Common Misconceptions About Interventions

If someone is struggling to move forward in their recovery, they or their loved ones may be wondering if an intervention may be the right choice for their situation. While there are many benefits to conducting an intervention, unfortunately, there are many mistaken beliefs regarding the use of interventions as a treatment for substance use. Someone may believe that interventions won’t work or that they are there to shame their loved one. However, this is not the case. 

With the media’s outrageous portrayal of how interventions are conducted, it is no wonder that there are so many misconceptions regarding interventions for recovery. Many consider interventions to be almost archaic; yelling, blaming, crying, shaming, finger-pointing, etc. While these descriptions are archaic, they do not accurately describe how a professional intervention is conducted. Below are a few of the various misconceptions that are often held by many people surrounding the intervention process.

Interventions Use Guilt and Shame

Many people think that because intervening involves confrontation, the person being intervened needs to experience shame and guilt in order to want to get help. They believe that shedding light upon all of the hurtful, regretful things the individual has done to themselves or others will make them want to change due to the potential intense feelings of shame and guilt. Without feeling these emotions, the person will never be able to change or may not even want to change at all. This is not the case. 

While understanding the magnitude of a person’s struggle is essential for various reasons, causing shame is not necessary or helpful. Rather than guilting and shaming, those confronting the person struggling to control their substance use offer love and support for the person’s well-being. These individuals also convey their concerns while taking a stance against their loved one’s harmful behavior, but this process never requires shaming or guilting that person. 

A person struggling to regain control of their lives is already in a particularly vulnerable place. Being directly confronted by family, friends, and a professional will already be intimidating enough. The finger-pointing, shaming mentality has no place for situations like these. Doing so can cause the person to stray away from loved ones even further and elicit more reason to live in isolation, thus furthering the issue. Meeting your loved one with love and compassion will always be more effective than coming forth with shame and guilt.

There’s No Point in Intervening

Often, people will believe that interventions will do no good unless a person already wants to commit to healing and growing. According to this mindset, in order for a person to truly heal, they must want to heal first. If a person does not already want to seek help, interventions could only make the person being intervened feel worse about themselves and their troubling situation. In this case, an intervention would do no good.

There is value in a person in need of healing wanting to heal, but that does not mean that an intervention serves no purpose. An intervention can be a safe, loving setting for the person in need. It can serve as a reminder of all the people in the person’s life who love and care for them. Expressing concern in a loving, supportive manner can also help reinforce that the person is surrounded with care. Reminding a person who feels lost and is suffering that they are loved, cared for, and supported is never something that has no value. This will always serve a good purpose in one’s life.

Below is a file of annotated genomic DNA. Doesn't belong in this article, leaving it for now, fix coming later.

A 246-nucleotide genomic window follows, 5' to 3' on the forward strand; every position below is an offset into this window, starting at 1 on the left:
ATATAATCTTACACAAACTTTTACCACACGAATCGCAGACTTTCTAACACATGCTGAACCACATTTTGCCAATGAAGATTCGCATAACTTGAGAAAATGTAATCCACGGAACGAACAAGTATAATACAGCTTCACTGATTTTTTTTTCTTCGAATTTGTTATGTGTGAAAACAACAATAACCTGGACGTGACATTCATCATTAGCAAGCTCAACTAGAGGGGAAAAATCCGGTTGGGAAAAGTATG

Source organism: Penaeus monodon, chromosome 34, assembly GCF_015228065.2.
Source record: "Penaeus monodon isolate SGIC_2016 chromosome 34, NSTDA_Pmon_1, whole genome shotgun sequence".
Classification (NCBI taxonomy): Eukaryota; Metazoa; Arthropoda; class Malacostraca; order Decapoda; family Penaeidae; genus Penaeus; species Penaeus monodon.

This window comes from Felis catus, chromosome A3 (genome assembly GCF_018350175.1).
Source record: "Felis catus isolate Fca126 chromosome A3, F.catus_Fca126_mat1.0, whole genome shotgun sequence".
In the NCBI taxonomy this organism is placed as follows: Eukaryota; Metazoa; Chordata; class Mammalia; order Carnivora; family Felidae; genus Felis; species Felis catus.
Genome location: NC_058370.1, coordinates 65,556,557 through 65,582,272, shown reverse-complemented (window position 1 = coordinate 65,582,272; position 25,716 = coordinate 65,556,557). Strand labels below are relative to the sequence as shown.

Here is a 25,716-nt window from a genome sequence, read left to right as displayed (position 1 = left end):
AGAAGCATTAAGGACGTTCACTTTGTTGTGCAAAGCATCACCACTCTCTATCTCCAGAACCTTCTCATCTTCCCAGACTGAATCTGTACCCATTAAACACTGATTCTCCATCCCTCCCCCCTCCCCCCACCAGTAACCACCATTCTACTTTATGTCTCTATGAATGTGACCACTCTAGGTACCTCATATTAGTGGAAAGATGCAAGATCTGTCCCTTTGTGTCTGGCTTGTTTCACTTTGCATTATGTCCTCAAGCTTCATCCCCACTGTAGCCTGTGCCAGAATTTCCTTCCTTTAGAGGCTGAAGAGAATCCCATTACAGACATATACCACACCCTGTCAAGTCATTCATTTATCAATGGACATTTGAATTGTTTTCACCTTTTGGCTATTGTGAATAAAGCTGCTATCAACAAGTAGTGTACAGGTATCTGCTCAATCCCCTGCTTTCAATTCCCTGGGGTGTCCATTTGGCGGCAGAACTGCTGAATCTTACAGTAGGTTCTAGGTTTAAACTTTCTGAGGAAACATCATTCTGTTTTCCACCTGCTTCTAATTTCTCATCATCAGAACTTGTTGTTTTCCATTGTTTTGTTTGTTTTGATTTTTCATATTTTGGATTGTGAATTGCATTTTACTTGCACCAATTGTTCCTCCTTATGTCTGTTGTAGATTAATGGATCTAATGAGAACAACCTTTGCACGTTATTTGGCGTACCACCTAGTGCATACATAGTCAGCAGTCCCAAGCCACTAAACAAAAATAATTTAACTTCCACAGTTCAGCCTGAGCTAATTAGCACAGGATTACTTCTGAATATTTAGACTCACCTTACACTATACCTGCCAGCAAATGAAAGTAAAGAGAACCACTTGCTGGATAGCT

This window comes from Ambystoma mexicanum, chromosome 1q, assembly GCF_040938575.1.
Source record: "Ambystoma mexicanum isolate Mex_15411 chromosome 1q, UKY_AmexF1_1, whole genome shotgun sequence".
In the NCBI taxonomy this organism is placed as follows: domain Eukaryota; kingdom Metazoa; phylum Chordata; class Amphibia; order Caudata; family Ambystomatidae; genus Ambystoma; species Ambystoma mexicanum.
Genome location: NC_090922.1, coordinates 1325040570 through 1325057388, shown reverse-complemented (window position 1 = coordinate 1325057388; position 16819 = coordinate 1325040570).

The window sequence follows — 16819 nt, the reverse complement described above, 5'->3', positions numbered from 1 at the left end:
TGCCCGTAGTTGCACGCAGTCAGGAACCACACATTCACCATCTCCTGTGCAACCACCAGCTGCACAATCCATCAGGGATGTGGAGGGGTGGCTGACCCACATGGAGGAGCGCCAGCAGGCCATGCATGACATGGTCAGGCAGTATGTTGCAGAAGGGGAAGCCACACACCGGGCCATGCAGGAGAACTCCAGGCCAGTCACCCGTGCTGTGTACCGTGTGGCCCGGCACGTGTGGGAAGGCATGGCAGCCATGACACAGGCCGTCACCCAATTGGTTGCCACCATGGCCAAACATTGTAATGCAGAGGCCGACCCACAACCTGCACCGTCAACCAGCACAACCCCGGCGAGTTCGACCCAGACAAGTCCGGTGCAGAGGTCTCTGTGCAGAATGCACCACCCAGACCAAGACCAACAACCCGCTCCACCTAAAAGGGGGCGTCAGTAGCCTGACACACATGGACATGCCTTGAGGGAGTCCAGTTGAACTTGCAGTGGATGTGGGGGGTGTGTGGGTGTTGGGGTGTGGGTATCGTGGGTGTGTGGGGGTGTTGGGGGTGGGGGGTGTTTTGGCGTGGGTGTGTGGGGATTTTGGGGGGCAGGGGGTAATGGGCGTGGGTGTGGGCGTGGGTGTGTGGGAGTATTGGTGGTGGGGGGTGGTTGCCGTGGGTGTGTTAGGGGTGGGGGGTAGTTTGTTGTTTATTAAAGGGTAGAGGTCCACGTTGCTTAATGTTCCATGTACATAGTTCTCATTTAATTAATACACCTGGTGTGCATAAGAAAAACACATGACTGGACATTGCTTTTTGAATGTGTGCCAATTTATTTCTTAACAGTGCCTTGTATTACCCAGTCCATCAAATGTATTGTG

Interventions Are Disorganized

A popular yet unfortunate misconception claims interventions consist of a group of people messily and disrespectfully yelling over one another about various topics and thoughts. With so many people trying to express their thoughts and feelings, it is understandable that such a situation could quickly get out of control. In this case, much confusion and dismay would occur, resulting in the person feeling even worse than before they entered the intervention.

Once again, this is not always the case. Even though this is a potential outcome, this will not happen when a trained professional is involved. Having someone who knows how to conduct an intervention is vital for ensuring safe, orderly function and communication. That way, all can effectively communicate their thoughts and feelings safely, respectfully, and in an organized manner. Having someone facilitate this vulnerable, intimate meeting will significantly help it go smoothly, without the worry of being chaotic or overwhelming for anyone involved.
In today’s world, there are many misconstrued ideas regarding how interventions are conducted. These myths can give people many false ideas and beliefs surroundinginterventions that may prevent them from getting the help they or a loved one needs. Understanding how and why interventions work when conducted with love and care along with a trained professional can provide an immense amount of hope to those involved. At Rickard Elmore Treatment Strategies, we recognize the impact of a well-conducted intervention on a person’s life. Not only can we give you more information regarding this topic, but we can also provide you with the resources necessary to prepare for an intervention. Our facility is well trained in conducting successful interventions of all kinds, including crisis intervention services and intervention specialist services. Call us today at (877) 387-7197 to learn more so that we can give you the help you or a loved one may need to heal.